London, Feb 14 (ANI): A leading space scientist has said that the collision between two satellites on February 10, which created a lot of debris in space, expended a great deal more destructive energy than China's infamous anti-satellite missile test did in January 2007.
The collision happened between an Iridium communications satellite and the defunct Soviet-era Cosmos 2251 spacecraft.
In 2003, space debris expert Hugh Lewis and colleagues at the University of Southampton in the UK ran predictions on the debris field that would be created in a hypothetical Iridium satellite break-up owing to a collision with just 1 kilogram of space junk.
Now, according to a report in New Scientist, he has fed Cosmos 2251's orbital data, mass and velocity into that computer model.
To be completely obliterated, a spacecraft must be hit with an energy of 40 joules for every gram of its mass.
In China's anti-satellite (ASAT) test, a defunct weather satellite called Fengyun-1C was destroyed by a missile that imparted an estimated 350 joules per gram of its mass.
But, the Iridium and Cosmos satellites collided at 42,120 kilometers per hour, Lewis calculates, imparting 50,000 joules per gram of their mass.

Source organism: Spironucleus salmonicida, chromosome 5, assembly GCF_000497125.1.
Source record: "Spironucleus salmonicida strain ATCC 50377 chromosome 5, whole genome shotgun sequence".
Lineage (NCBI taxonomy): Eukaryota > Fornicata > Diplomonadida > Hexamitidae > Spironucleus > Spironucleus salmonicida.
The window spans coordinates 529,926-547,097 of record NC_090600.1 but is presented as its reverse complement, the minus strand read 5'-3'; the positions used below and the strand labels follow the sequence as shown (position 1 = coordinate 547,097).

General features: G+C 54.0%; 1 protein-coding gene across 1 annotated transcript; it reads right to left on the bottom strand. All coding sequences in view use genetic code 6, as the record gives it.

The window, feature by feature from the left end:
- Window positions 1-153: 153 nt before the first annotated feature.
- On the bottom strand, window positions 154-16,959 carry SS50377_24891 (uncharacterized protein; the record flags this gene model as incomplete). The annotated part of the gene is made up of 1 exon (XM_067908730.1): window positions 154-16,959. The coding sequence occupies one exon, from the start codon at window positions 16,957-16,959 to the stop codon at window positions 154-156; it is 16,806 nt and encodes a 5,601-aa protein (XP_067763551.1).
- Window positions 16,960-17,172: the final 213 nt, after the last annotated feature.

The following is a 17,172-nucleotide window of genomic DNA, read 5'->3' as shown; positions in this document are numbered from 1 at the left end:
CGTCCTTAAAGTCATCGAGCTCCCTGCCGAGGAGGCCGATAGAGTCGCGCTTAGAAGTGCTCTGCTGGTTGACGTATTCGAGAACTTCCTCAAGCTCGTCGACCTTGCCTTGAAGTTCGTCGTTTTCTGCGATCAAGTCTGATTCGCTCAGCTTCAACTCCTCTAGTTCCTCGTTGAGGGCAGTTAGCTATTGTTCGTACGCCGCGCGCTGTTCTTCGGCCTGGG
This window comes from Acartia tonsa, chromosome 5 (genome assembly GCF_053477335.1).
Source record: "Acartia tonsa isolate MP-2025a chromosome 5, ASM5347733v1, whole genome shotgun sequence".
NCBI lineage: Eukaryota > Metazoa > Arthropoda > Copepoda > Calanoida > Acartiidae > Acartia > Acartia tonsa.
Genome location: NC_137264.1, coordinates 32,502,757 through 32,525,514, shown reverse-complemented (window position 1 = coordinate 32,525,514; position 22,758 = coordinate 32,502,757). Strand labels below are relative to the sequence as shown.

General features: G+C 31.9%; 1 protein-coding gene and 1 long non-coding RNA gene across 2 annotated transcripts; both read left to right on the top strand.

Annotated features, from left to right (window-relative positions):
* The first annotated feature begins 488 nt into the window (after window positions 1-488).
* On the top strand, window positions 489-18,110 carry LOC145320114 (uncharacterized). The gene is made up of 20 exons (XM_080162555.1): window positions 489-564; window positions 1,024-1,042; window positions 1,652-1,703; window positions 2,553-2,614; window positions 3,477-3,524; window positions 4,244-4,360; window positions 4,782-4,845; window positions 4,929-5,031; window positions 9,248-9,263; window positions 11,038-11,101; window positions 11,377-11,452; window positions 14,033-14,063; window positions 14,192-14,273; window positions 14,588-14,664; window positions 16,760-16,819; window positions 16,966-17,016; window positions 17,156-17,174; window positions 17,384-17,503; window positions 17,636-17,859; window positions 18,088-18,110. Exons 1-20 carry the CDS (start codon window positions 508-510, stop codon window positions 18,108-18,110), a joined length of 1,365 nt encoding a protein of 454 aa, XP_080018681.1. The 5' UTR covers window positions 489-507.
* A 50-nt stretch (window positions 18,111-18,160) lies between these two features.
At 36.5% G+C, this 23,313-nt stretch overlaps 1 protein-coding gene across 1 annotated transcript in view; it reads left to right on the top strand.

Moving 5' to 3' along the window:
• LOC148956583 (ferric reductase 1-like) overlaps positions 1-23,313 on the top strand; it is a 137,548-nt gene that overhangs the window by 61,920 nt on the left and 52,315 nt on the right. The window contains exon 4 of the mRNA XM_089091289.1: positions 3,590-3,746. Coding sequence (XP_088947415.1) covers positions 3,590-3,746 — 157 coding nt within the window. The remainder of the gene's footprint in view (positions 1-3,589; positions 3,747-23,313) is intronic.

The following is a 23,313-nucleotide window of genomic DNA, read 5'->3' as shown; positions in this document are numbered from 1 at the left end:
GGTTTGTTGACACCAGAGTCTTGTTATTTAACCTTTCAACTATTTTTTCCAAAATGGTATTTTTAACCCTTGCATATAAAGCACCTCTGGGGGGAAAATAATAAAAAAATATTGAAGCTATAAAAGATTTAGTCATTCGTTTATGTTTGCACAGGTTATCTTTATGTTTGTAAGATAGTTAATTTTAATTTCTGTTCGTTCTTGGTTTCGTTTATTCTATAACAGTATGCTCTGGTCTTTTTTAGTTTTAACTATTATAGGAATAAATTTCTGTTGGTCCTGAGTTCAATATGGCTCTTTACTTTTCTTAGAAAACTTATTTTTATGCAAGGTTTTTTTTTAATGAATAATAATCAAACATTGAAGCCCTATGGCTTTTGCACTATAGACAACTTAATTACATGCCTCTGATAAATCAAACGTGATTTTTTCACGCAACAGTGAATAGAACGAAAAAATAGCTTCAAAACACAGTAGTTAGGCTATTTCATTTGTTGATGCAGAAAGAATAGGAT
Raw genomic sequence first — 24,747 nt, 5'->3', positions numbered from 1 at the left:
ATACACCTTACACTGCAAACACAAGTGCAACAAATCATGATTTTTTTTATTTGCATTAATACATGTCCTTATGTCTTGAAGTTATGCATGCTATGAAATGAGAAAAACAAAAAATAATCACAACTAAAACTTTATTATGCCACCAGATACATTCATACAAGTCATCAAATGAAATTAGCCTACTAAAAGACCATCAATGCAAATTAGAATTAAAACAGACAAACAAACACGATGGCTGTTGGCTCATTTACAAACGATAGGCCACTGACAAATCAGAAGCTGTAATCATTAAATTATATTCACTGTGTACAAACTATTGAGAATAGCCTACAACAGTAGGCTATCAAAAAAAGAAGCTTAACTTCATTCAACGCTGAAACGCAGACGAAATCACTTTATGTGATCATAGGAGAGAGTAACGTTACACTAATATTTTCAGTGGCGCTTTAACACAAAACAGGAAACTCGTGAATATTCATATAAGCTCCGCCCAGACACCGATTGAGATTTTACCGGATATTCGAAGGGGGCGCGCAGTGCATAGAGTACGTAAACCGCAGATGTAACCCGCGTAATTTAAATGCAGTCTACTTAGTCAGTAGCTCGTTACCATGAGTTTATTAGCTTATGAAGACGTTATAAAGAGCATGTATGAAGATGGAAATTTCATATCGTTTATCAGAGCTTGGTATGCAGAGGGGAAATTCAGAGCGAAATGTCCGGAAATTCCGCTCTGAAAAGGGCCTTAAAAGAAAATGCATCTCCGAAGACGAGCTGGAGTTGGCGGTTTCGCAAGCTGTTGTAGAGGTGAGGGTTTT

The resulting "unprecedented" debris field, according to Lewis, is still being analyzed by space agencies.
But, he expects it to create an extra 10,000 tennis-ball-sized debris shards - more than triple the number created in the ASAT test.
"There was more energy here than in the Chinese ASAT test so we'll see more debris," Lewis said.
According to Nicholas Johnson, chief scientist for orbital debris at NASA's Johnson Space Center in Houston, Texas, the exact amount of debris generated in the collision depends on the geometry of the smashup, which is not yet known.
"If they collided main body to main body, that would create the maximum amount of debris," Johnson told New Scientist. "It is possible that one satellite hit an appendage of the other or only a small portion of the other," he added.
Worryingly, the new debris will raise the collision risk for other Iridium satellites.
That's because the 65 remaining satellites in the Iridium network move in circular orbits that cross each other at the Earth's poles.
"The debris cloud that is forming will create a torus (doughnut) of high-density debris that Iridium satellites will now need to pass through," warned Richard Crowther of the British National Space Centre. (ANI)